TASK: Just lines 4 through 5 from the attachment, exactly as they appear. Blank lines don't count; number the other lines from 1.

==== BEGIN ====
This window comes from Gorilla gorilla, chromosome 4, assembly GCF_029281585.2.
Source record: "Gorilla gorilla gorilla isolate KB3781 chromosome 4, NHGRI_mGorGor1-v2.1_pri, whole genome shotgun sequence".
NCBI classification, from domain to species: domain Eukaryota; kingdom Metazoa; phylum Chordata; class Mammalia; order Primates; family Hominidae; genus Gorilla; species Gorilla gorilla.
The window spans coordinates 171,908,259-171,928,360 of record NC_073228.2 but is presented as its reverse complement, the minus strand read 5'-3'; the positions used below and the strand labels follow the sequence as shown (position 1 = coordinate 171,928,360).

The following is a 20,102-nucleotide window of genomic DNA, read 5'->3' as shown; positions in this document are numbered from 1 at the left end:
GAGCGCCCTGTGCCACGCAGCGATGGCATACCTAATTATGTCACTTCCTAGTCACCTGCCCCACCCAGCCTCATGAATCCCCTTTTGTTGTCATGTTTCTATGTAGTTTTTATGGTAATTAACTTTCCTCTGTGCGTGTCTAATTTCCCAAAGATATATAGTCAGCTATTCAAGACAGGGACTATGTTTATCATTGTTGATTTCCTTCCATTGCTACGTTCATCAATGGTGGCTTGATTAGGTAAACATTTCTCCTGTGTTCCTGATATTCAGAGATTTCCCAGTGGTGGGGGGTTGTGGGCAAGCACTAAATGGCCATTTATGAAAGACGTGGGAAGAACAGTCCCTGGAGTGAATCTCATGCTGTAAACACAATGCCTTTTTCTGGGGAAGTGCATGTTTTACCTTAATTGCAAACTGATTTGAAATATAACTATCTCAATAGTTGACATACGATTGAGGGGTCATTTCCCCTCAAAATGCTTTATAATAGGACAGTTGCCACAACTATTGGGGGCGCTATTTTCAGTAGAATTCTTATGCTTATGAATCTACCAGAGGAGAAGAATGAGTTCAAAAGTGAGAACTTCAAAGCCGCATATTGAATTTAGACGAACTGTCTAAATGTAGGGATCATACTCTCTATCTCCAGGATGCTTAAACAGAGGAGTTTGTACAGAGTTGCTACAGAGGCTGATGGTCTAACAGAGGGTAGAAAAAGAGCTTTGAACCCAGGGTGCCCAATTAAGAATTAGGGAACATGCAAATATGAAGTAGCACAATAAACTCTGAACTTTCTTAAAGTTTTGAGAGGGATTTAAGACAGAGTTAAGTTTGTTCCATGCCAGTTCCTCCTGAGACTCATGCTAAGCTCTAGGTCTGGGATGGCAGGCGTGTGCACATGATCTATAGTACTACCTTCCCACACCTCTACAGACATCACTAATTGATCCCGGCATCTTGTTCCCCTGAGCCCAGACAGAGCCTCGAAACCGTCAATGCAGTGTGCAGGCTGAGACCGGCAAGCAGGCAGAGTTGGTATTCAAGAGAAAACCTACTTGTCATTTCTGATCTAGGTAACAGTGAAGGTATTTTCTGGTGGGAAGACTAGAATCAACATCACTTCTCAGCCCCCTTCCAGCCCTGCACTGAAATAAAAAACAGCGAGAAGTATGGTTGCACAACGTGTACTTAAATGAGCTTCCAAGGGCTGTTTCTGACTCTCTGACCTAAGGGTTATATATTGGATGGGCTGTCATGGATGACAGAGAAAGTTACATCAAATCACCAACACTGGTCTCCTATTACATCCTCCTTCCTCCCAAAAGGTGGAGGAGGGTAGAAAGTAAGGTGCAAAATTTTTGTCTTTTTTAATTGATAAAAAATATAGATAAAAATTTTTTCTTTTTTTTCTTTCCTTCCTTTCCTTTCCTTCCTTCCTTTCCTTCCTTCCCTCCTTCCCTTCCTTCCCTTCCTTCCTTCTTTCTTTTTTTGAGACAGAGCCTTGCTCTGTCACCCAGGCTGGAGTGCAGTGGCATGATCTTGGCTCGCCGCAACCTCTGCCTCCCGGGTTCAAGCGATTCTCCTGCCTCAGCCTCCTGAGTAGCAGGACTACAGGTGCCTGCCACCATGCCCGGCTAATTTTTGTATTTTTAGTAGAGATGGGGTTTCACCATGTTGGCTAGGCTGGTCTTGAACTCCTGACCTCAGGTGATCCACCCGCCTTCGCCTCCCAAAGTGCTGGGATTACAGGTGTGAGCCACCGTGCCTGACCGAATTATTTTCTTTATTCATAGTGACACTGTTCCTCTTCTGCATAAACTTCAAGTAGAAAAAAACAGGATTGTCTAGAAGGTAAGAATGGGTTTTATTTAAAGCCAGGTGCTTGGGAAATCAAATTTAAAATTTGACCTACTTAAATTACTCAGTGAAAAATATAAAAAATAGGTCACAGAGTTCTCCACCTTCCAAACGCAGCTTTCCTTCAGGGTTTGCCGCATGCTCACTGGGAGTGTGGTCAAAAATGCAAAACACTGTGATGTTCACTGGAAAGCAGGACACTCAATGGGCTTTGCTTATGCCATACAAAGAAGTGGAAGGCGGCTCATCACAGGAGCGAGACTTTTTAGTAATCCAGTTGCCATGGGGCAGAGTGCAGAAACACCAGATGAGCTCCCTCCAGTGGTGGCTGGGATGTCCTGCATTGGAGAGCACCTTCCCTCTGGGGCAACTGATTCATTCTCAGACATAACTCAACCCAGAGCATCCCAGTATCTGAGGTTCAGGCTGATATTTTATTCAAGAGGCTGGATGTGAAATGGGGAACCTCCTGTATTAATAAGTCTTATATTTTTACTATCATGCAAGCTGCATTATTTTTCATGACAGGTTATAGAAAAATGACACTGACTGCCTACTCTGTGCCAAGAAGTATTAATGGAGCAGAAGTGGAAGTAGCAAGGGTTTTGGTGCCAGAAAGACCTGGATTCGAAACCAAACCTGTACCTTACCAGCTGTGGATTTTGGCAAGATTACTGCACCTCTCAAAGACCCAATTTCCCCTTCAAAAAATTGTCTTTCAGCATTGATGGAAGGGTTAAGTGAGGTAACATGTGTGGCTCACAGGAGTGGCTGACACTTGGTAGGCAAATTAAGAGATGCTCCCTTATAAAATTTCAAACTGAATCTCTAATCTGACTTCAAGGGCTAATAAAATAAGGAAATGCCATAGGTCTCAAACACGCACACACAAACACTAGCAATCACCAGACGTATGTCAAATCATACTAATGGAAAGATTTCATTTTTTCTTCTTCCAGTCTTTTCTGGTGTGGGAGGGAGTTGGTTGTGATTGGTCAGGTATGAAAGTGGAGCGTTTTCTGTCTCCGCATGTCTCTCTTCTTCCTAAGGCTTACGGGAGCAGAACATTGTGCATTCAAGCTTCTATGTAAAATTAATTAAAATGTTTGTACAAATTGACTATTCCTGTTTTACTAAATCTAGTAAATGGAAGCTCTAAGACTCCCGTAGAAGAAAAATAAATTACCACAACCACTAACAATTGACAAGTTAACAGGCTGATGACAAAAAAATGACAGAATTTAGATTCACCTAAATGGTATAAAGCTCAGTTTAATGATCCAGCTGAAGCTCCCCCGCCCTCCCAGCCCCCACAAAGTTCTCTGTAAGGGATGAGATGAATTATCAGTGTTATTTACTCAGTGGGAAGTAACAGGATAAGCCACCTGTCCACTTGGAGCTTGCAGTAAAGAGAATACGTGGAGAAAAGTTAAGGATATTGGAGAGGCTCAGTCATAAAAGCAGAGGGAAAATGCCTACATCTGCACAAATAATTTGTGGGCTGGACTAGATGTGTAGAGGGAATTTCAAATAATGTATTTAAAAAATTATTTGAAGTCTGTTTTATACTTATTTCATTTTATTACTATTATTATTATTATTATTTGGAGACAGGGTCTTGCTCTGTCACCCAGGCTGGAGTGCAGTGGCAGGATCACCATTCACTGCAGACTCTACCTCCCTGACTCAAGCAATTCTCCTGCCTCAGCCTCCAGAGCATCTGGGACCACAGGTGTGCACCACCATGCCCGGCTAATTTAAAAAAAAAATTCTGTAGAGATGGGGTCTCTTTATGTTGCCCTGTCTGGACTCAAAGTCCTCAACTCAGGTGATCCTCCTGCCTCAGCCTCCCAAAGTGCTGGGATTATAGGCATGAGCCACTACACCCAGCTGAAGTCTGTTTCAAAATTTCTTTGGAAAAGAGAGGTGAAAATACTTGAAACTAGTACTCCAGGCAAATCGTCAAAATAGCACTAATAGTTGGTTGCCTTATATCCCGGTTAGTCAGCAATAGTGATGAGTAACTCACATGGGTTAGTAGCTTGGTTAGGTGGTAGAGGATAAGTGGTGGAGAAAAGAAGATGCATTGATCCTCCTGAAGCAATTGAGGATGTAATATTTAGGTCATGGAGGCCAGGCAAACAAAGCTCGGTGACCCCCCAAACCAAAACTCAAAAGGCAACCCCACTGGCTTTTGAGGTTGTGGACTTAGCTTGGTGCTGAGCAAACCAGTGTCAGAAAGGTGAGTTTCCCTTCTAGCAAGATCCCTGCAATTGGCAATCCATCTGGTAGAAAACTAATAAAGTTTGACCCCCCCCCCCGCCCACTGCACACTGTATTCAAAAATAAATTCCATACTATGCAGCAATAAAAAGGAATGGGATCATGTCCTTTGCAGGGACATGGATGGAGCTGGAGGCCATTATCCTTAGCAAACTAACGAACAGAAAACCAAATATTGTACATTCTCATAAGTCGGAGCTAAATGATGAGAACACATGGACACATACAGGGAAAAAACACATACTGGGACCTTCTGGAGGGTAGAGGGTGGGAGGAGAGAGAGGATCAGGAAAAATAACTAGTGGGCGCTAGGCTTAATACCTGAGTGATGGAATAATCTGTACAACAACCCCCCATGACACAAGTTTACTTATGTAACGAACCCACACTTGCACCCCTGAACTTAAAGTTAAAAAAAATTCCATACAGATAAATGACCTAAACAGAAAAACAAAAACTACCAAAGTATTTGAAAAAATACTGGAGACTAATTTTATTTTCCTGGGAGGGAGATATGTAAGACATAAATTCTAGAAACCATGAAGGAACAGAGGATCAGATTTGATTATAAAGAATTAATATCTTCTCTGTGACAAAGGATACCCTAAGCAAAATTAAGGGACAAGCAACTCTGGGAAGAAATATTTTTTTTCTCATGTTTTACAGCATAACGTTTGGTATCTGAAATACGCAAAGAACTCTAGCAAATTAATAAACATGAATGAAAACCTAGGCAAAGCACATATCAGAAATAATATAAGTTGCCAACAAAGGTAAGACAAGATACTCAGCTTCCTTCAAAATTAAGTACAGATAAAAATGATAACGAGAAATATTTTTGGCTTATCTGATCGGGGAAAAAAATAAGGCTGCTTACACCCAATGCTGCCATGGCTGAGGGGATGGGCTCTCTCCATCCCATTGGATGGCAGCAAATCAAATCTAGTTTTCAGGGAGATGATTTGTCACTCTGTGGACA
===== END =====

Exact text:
The window spans coordinates 171,908,259-171,928,360 of record NC_073228.2 but is presented as its reverse complement, the minus strand read 5'-3'; the positions used below and the strand labels follow the sequence as shown (position 1 = coordinate 171,928,360).

The following is a 20,102-nucleotide window of genomic DNA, read 5'->3' as shown; positions in this document are numbered from 1 at the left end: